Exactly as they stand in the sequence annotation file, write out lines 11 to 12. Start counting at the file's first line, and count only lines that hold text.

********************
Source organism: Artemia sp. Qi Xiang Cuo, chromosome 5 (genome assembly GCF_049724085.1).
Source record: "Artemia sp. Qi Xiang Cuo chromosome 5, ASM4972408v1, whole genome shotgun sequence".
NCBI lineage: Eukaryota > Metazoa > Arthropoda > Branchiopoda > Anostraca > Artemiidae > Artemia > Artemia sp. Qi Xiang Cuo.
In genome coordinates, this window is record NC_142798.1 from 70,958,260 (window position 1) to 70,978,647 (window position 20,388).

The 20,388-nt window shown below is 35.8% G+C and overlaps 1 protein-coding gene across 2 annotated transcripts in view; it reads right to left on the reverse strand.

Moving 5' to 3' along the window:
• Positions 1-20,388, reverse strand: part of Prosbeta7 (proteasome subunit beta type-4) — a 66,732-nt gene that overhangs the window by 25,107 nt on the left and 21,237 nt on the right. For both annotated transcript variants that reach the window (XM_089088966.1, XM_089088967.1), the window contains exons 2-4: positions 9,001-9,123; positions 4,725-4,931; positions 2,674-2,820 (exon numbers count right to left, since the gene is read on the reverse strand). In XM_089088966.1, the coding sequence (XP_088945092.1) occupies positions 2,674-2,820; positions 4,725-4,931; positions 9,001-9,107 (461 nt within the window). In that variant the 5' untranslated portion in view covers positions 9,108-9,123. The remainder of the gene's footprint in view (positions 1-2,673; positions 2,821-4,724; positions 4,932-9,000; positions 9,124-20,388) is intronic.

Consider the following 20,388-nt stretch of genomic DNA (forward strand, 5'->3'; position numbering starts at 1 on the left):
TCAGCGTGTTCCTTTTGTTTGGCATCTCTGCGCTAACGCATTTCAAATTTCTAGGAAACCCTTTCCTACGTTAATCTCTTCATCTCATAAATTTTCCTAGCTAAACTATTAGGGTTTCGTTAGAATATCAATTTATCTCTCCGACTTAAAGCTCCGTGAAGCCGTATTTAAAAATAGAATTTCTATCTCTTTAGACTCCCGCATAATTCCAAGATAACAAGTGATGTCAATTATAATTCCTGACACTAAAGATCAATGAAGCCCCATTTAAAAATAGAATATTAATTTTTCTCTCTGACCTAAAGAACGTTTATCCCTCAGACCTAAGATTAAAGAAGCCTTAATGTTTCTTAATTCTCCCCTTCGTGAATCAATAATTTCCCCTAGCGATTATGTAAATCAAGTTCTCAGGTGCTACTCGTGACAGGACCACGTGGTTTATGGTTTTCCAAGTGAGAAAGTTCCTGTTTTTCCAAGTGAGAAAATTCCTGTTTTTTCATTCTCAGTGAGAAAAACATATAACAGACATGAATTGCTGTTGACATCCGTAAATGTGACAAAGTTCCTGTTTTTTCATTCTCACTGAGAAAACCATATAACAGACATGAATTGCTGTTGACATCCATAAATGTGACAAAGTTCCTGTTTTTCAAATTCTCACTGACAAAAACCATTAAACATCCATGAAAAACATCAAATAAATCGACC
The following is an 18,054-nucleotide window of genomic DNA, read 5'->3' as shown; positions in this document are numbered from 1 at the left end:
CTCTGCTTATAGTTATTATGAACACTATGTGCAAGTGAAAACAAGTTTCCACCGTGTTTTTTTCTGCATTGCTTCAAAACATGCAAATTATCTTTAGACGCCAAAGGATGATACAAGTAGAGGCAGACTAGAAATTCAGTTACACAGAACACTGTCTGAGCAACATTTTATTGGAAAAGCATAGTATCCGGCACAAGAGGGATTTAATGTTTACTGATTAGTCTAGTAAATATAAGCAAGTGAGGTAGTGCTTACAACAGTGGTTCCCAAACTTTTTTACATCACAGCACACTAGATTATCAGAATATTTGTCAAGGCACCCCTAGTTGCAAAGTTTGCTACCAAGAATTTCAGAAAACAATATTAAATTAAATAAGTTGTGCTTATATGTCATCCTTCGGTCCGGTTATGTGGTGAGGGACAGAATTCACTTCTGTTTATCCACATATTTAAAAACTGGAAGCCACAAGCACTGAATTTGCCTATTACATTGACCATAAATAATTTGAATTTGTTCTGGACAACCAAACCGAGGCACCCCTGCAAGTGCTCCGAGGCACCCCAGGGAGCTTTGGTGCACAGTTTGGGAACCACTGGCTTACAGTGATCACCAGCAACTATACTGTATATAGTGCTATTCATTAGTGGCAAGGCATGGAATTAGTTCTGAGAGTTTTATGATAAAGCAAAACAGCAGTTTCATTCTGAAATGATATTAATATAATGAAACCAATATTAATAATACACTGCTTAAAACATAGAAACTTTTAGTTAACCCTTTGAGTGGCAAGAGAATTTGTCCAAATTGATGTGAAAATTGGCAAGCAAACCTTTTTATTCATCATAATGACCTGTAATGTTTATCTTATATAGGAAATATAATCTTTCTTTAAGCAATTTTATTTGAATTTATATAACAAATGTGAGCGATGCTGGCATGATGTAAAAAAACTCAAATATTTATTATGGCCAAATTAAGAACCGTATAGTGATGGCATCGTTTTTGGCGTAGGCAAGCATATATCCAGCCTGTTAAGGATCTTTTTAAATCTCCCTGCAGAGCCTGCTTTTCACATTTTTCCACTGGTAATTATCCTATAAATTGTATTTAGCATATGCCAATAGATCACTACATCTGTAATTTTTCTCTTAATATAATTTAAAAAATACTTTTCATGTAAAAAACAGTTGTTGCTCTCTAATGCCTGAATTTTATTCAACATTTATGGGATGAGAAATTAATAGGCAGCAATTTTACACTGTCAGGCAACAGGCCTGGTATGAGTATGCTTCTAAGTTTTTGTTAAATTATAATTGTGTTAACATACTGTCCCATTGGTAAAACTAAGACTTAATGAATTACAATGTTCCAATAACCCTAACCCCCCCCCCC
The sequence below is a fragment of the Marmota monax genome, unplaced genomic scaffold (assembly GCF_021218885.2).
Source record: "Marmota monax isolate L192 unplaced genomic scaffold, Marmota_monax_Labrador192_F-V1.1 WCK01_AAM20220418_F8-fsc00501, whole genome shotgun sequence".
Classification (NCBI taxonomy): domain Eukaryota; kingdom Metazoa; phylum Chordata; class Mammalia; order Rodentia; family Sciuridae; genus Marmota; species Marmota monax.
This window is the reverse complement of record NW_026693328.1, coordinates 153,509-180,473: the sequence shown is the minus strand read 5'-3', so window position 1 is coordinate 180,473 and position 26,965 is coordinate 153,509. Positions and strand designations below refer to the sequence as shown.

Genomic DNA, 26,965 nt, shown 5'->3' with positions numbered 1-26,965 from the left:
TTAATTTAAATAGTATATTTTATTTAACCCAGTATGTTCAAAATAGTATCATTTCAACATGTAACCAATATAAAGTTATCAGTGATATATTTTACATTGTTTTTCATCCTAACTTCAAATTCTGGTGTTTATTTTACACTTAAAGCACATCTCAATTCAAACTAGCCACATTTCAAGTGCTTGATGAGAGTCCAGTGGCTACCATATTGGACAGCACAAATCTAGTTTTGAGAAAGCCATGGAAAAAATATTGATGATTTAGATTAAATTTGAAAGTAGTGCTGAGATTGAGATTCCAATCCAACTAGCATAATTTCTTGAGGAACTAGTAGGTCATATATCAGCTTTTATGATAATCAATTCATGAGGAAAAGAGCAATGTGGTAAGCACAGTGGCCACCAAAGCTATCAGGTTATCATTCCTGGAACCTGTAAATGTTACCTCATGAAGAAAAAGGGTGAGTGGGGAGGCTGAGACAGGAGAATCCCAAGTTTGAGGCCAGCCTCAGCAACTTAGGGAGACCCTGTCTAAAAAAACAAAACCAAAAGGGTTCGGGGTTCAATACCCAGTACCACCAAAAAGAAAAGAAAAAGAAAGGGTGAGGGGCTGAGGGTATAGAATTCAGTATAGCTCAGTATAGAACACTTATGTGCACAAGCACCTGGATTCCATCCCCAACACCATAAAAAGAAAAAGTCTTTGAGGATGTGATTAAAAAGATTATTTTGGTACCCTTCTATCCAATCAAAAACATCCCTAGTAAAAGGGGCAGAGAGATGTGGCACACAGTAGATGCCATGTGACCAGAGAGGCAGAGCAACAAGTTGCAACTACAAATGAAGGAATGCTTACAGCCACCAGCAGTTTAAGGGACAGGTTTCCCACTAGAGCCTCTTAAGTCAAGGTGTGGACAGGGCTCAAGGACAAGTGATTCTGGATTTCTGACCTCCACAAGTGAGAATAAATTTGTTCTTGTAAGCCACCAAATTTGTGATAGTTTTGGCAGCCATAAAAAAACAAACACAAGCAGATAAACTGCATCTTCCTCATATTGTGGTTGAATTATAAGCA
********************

CTCTGCTTATAGTTATTATGAACACTATGTGCAAGTGAAAACAAGTTTCCACCGTGTTTTTTTCTGCATTGCTTCAAAACATGCAAATTATCTTTAGACGCCAAAGGATGATACAAGTAGAGGCAGACTAGAAATTCAGTTACACAGAACACTGTCTGAGCAACATTTTATTGGAAAAGCATAGTATCCGGCACAAGAGGGATTTAATGTTTACTGATTAGTCTAGTAAATATAAGCAAGTGAGGTAGTGCTTACAACAGTGGTTCCCAAACTTTTTTACATCACAGCACACTAGATTATCAGAATATTTGTCAAGGCACCCCTAGTTGCAAAGTTTGCTACCAAGAATTTCAGAAAACAATATTAAATTAAATAAGTTGTGCTTATATGTCATCCTTCGGTCCGGTTATGTGGTGAGGGACAGAATTCACTTCTGTTTATCCACATATTTAAAAACTGGAAGCCACAAGCACTGAATTTGCCTATTACATTGACCATAAATAATTTGAATTTGTTCTGGACAACCAAACCGAGGCACCCCTGCAAGTGCTCCGAGGCACCCCAGGGAGCTTTGGTGCACAGTTTGGGAACCACTGGCTTACAGTGATCACCAGCAACTATACTGTATATAGTGCTATTCATTAGTGGCAAGGCATGGAATTAGTTCTGAGAGTTTTATGATAAAGCAAAACAGCAGTTTCATTCTGAAATGATATTAATATAATGAAACCAATATTAATAATACACTGCTTAAAACATAGAAACTTTTAGTTAACCCTTTGAGTGGCAAGAGAATTTGTCCAAATTGATGTGAAAATTGGCAAGCAAACCTTTTTATTCATCATAATGACCTGTAATGTTTATCTTATATAGGAAATATAATCTTTCTTTAAGCAATTTTATTTGAATTTATATAACAAATGTGAGCGATGCTGGCATGATGTAAAAAAACTCAAATATTTATTATGGCCAAATTAAGAACCGTATAGTGATGGCATCGTTTTTGGCGTAGGCAAGCATATATCCAGCCTGTTAAGGATCTTTTTAAATCTCCCTGCAGAGCCTGCTTTTCACATTTTTCCACTGGTAATTATCCTATAAATTGTATTTAGCATATGCCAATAGATCACTACATCTGTAATTTTTCTCTTAATATAATTTAAAAAATACTTTTCATGTAAAAAACAGTTGTTGCTCTCTAATGCCTGAATTTTATTCAACATTTATGGGATGAGAAATTAATAGGCAGCAATTTTACACTGTCAGGCAACAGGCCTGGTATGAGTATGCTTCTAAGTTTTTGTTAAATTATAATTGTGTTAACATACTGTCCCATTGGTAAAACTAAGACTTAATGAATTACAATGTTCCAATAACCCTAACCCCCCCCCCC
The sequence below is a fragment of the Marmota monax genome, unplaced genomic scaffold (assembly GCF_021218885.2).